Get the Dirt about Torch Cellars from winemaker Mark Welch

11 Jan

TorchWinemaker1. What was your first vintage year? 2012 Zinfandel Willow Creek District.

2. How many cases do you make per vintage? 125-250 cases.

3. What wine made you want to become a winemaker/start your own winery? Chardonnay from the famous Bien Nacido Vineyard, 1993 working the crush pad.

4. What varietals do you work with?
Chardonnay, Muscat Blanc, Tempranillo, Grenache, Cabernet Sauvignon, Malbec, Merlot, Petit Verdot, Syrah, Tannat, Petite Sirah, Zinfandel.

5. Which varietal/wine is your favorite to make? Why? My favorite is Tempranillo. The wines are dark, full of tannins, and surprisingly acidic. When young they are fresh and fruity yet when aged have connotations of tobacco and leather. It’s great for blending. It’s very versatile variety and it ripens early!

6. What vineyards do you source from? Majority of my fruit is sourced from the Willow Creek, El Pomar, and Templeton Gap districts: Midnight Cellars Township Vineyard, Jack Creek, Red Soles, Premier Pacific (Santa Barbara), Pomar Junction, Docé Robles, and French Camp to name a few.


7. What type of oak treatment do you use? Why? 25-35% Torch wine production is new French oak. Primarily, 225L oak barrels and I will use oak bung inserts into neutral barrels when required. I’ve briefly listed below:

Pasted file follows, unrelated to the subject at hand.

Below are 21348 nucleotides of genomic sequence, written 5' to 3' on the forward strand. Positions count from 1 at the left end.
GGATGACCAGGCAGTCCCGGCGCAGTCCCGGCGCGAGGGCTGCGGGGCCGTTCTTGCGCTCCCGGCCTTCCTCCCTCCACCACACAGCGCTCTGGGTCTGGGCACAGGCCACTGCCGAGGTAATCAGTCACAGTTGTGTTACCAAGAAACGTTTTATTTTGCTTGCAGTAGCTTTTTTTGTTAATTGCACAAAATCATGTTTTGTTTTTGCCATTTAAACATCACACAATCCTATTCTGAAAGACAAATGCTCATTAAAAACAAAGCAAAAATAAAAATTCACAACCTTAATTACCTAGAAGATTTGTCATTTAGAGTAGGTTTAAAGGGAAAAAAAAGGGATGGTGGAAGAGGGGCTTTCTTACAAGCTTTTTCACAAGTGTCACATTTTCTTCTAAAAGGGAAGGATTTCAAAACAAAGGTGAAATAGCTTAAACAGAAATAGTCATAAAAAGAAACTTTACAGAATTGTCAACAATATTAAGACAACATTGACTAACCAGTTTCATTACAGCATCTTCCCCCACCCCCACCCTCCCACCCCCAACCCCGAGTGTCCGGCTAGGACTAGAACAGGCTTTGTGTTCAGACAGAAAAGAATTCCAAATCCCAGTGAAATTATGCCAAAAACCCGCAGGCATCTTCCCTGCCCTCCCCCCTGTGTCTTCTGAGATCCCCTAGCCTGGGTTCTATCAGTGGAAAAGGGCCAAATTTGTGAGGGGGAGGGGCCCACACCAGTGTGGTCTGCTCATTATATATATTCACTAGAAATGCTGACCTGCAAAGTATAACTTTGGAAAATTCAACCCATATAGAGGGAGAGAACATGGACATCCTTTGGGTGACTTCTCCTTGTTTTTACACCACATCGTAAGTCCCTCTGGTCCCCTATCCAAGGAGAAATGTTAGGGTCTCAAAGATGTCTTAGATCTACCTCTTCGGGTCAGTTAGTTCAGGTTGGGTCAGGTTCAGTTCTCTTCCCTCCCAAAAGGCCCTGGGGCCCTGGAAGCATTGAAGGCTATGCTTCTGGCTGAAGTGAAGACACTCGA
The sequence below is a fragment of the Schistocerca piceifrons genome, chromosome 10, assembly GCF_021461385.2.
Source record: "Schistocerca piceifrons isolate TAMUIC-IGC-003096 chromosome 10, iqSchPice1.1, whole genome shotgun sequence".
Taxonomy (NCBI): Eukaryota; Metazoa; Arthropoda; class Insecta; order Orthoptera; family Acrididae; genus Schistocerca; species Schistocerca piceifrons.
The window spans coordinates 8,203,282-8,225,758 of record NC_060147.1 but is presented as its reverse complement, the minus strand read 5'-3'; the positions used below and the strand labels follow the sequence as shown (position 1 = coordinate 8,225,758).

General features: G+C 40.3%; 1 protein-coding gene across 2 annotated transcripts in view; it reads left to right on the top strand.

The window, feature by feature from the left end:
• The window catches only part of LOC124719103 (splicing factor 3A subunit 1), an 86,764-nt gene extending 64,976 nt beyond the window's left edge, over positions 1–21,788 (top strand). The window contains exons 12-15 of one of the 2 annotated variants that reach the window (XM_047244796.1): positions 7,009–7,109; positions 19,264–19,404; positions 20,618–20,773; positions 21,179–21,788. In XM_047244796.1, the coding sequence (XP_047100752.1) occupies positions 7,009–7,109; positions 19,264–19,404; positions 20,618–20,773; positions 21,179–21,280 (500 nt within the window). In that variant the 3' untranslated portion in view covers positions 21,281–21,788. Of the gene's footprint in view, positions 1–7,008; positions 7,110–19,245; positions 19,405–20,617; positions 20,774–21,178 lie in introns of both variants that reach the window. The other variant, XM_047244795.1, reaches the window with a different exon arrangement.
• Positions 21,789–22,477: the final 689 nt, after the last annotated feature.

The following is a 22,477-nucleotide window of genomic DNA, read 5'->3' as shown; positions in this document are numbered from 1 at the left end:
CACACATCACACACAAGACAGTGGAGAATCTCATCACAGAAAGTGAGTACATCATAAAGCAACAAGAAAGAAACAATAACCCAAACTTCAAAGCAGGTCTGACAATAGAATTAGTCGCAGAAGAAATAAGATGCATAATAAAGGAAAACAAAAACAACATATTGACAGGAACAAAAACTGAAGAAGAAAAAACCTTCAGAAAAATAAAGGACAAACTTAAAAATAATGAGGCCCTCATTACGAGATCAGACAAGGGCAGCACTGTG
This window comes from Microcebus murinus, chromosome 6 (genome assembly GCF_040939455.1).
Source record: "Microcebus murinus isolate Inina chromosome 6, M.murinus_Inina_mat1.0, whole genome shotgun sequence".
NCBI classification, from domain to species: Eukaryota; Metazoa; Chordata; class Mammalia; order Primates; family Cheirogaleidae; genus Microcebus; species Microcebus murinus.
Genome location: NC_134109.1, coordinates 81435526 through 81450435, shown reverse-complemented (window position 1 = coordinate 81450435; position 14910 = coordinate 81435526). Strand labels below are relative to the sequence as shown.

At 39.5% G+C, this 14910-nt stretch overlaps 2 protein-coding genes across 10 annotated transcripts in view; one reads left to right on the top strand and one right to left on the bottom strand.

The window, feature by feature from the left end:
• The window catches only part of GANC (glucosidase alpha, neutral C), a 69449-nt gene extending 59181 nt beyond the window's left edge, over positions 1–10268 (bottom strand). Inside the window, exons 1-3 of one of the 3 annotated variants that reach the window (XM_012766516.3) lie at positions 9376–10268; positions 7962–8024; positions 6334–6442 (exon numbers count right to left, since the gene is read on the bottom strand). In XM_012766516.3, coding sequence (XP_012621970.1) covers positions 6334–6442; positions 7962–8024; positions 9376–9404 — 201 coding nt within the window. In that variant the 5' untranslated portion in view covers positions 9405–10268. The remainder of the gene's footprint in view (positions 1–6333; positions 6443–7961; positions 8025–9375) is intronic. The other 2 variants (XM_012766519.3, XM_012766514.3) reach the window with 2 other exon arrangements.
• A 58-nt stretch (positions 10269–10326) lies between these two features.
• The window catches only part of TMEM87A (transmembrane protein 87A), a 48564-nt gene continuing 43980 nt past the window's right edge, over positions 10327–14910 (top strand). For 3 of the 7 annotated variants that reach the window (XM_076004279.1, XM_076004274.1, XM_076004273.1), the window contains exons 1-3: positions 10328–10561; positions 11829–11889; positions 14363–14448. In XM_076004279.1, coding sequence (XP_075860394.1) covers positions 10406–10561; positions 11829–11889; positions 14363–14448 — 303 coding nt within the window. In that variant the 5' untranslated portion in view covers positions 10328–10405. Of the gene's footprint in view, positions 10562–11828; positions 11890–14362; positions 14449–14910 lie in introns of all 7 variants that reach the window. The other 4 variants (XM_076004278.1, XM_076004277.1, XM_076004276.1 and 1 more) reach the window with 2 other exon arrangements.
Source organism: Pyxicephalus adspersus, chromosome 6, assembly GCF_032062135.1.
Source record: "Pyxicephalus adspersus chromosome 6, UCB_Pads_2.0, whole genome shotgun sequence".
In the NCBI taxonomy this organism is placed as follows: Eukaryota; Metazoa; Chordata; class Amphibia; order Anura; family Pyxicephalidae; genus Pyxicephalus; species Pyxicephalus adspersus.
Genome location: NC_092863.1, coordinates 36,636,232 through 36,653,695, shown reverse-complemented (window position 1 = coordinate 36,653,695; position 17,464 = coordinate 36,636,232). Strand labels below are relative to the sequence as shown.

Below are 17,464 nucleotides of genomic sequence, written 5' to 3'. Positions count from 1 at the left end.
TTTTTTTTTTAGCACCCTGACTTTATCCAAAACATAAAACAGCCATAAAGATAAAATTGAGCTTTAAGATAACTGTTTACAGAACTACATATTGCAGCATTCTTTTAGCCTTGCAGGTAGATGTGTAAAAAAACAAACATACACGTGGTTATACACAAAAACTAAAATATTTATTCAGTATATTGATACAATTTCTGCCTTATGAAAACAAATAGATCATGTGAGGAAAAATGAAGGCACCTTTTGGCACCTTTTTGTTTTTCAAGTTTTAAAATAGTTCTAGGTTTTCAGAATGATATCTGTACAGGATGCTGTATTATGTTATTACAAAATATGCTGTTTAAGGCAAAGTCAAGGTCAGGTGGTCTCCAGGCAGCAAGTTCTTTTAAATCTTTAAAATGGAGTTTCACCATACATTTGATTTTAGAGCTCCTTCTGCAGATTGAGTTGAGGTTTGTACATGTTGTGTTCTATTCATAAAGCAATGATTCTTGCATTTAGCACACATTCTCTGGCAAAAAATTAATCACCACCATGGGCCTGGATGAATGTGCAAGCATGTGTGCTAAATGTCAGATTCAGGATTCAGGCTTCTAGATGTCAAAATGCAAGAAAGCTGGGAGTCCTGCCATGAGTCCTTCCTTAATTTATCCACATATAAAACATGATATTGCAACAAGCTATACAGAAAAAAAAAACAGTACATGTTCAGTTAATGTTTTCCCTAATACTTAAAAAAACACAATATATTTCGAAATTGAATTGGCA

• American: Zinfandel
• American/French hybrid: Tempranillo
• French: Chardonnay, Bordeaux, and Burgundy style wines
Oak Tannins add to the bouquet of the wine, this in turn makes the wine softer, well balanced, and more complex.

8. What do you love about your winemaking region? What makes it different special? The variety of grapes grown and wines that are produced. There is room for the small producer. Mediterranean climate, array of soils and fluctuation of diurnal temperature. Plus. it’s a fun place to live.

TorchBottle9. What’s the story behind your winery name / label? Torch was the nickname given to me by Kenny Volk of Wild Horse Winery in the early 1990’s. I use to have longer blonder hair that reminded him of a flashlight or lighter after being in the sun all day. The “torch” symbol was a gift from my grandmother; she was very talented artist living in Santa Cruz, CA. The original artwork is made of corral, seashell, and coin inlayed and covered with resin and was used as a serving tray when she would entertain guests.

10. What’s the one thing you wish someone had told you about the wine business before you started your own winery? Fortunately I asked those questions before I got into this.

11. Most importantly, what’s so great about being small? What can you do as a small winemaker, that wouldn’t be possible for larger wineries? You can make wine with-in your means to do so. You can devote more time to manage your business and wine quality or not. You can actually do all the jobs yourself i.e., lab work, racking, filtering, blending etc…Being small is more personable, intimate than a large winery. It’s fun to meet everyone.

12. How do you view the future in the wine industry for small-lot winemakers? I believe many wine enthusiasts are looking for those “diamonds in the rough.” If you are creative and have solid wines you will always have niche. Not all wines are alike. Everyone has a special way they make wines. There is a market for everyone but can everyone market?

13. If you had to choose another wine region to work in what would it be? Santa Barbara and New Zealand.

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